Thursday, September 13, 2007


One of my personal heroes died on September 6, 2007, the same day that one of my best friend's personal heroes died. Hers was Luciano Pavarotti; mine was Madeleine L'Engle, who wrote A Wrinkle In Time.

When I was a kid, there were reading lists of important books you were supposed to have read, that someone somewhere felt would enrich you in some way or another. I think the only book I ever read voluntarily from any of these lists was Mark Twain's Tom
Sawyer, which made me yearn for a lost age in some way that I couldn't define. Then I encountered Twain's Huckleberry Finn, which more or less handed Tom Sawyer its behind, and stands to this day as one of the two most important and inspirational books I ever read, where writing was concerned.

The second of these two was Madeleine L'Engle's A Wrinkle In Time.

I first encountered Madeleine L'Engle through the library of the now-defunct Jefferson Davis Academy, one of several places in Meridian, MS where adults sent the children they wanted to keep out of public schools. There was a book there called Spooks Spooks Spooks, which was a children's compendium of poetry and short stories about ghosts, goblins, witches, and other mysterious things. Among the pieces in the book was the climax of A Wrinkle In Time, titled "The Black Thing," where Meg Murry returns to the planet of Camazotz to save her brother Charles Wallace from the
grasp of IT, the disembodied brain that has taken over Camazotz, and the Black Thing, the red-eyed human-looking agent of IT. She realizes that the only way she can stop IT is to use what IT does not have, and never will--her love for Charles Wallace.

People use phrases like "burned off the page" to describe how words
affect them. That was not what happened to me the first time I read this story. Instead it was as if Madeleine L'Engle stretched her finger from Manhattan or Connecticut or wherever she may have been living at the time I read her words, tapped me on the forehead and spoke directly to me. It didn't have anything to do with the love she wrote about, or its importance or power; at the time I was in fifth grade and a perfect representation of callow youth. I didn't understand love by any means; I had the same vague, usually self-centered comprehension of it that every child of that age has.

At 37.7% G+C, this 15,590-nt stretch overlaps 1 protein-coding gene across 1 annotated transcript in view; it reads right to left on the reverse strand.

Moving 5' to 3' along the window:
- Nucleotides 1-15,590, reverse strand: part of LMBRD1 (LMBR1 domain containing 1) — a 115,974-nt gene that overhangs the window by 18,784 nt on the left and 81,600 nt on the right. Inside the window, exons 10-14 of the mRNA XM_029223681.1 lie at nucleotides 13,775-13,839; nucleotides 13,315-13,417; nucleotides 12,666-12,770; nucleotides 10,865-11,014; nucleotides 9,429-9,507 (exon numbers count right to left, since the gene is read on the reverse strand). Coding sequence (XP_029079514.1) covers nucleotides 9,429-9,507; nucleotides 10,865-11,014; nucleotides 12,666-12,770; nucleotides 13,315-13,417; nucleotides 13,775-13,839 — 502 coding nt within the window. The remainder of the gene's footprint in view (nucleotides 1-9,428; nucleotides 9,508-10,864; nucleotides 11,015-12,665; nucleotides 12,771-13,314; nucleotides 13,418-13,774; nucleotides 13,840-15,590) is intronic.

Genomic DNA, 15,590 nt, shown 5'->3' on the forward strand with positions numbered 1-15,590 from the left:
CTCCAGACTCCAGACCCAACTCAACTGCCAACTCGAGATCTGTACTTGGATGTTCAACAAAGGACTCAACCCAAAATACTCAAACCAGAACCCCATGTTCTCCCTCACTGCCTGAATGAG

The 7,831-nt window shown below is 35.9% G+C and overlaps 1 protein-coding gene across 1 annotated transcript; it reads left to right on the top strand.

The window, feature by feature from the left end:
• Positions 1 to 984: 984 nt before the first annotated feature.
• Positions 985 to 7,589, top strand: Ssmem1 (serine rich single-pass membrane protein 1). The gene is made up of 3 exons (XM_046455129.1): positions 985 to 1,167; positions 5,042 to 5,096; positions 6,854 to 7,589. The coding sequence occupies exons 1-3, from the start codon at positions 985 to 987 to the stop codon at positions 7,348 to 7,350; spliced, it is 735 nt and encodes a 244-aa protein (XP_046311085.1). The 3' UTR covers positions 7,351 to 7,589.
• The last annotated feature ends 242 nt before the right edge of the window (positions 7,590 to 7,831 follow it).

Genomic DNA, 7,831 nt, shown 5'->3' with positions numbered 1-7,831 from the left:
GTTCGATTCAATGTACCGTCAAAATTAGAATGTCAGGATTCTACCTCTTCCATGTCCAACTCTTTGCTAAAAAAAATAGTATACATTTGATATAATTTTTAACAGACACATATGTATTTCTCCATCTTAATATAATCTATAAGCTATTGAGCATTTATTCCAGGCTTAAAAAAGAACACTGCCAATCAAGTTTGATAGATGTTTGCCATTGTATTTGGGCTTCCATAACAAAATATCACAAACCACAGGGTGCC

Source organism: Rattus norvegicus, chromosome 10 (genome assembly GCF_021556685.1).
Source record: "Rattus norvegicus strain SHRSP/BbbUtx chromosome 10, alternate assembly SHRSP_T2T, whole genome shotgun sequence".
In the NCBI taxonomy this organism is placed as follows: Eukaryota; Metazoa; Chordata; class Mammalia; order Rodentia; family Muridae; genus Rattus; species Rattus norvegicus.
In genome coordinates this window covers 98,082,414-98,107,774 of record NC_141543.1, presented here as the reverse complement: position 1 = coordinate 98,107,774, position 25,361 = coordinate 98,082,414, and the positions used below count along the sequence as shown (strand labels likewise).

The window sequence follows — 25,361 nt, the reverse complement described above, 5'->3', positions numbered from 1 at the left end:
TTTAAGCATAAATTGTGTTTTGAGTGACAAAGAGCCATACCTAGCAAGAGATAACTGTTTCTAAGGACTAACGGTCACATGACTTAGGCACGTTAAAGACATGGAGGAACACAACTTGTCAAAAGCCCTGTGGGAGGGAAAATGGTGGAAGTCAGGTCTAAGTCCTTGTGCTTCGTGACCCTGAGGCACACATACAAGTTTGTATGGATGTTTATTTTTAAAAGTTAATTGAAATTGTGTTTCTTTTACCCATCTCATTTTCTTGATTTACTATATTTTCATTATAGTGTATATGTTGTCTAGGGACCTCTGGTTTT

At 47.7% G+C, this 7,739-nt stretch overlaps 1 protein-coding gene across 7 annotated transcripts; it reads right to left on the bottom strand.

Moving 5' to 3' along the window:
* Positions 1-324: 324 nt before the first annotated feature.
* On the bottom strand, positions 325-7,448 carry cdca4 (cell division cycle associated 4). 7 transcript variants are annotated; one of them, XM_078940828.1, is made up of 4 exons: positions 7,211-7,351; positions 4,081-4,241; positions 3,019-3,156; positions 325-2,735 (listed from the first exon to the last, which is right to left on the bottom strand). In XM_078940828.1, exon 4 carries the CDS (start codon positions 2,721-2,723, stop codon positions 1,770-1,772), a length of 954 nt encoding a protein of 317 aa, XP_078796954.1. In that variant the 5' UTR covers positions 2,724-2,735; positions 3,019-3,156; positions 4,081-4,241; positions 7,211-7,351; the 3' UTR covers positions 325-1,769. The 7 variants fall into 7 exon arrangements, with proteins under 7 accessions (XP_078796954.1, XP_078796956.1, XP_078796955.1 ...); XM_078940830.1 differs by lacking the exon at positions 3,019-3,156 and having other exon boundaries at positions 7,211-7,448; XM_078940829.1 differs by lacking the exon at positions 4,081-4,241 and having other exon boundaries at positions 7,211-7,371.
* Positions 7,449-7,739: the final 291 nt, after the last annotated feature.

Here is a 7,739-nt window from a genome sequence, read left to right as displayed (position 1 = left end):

But something about the way she explained it, described it, said it, spoke to my soul. It spoke to the part of me that very desperately wanted to see and believe that there were other worlds apart from this planet, and said, This is important. Keep this in your heart.

Later on, when I was (thankfully) old enough to fully appreciate it, I read all of A Wrinkle In Time. I have three copies of this book; an old paperback, an even older hardback and an almost brand-new omnibus of The Time Quartet, the series which this book begins. I would cheerfully hand over all seven of my Harry Potter books to be burned to ashes before I would part with any of them. It is, and has been, that important to me.

And as for Spooks Spooks Spooks... well, I eventually left Jefferson Davis Academy, but I returned at one point, for two reasons. The first was that I had decided to watch my old class graduate, and I now shamelessly admit that this was my cover story. The real reason I was there was that I hoped to steal the copy of Spooks Spooks Spooks from the JDA library to have for myself. I did not succeed. But later on I found it in a library sale for all of $2.00, and snapped it up.

I suppose you know which part I read first.

In pace requiescat, Mrs. L'Engle. And thanks for everything.


We were saddened to hear of the recent death of Madeleine L'Engle, who served as a great inspiration to us. The author of The Time Quartet, which included A Wrinkle In Time, A Wind In The Door, Many Waters, and A Swiftly Tilting Planet, L'Engle's work was, in addition to being some of the best science fiction ever written, an eloquent and heart-felt statement on the power of love.

Born in Manhattan on November 29, 1918, L'Engle was considered a 'stupid' student by an elementary school teacher, and retreated into writing due to feeling like an outcast among her peers. She would eventually graduate with honors in English from Smith College.

In 1959, she had the idea for A Wrinkle In Time. When the novel was completed in 1960, it was rejected by 26 publishers. Finally published by Farrar, Straus & Giroux in 1962, it went on to be regarded as a masterwork, winning the 1963 John Newbery Award and gaining sales of eight million copies. It is now in its 69th printing.

We bid a fond farewell to a wonderful and inspiring writer, who wrote one of the most important books ever read by those here at the Monster Shop, which colored everything that was to come from us. Though we never met her personally, her words made her feel to us like a friend.

Click our title link above for the New York Times' article on L'Engle, and click here for more thoughts on Madeleine L'Engle at Notes From The Monster Shop.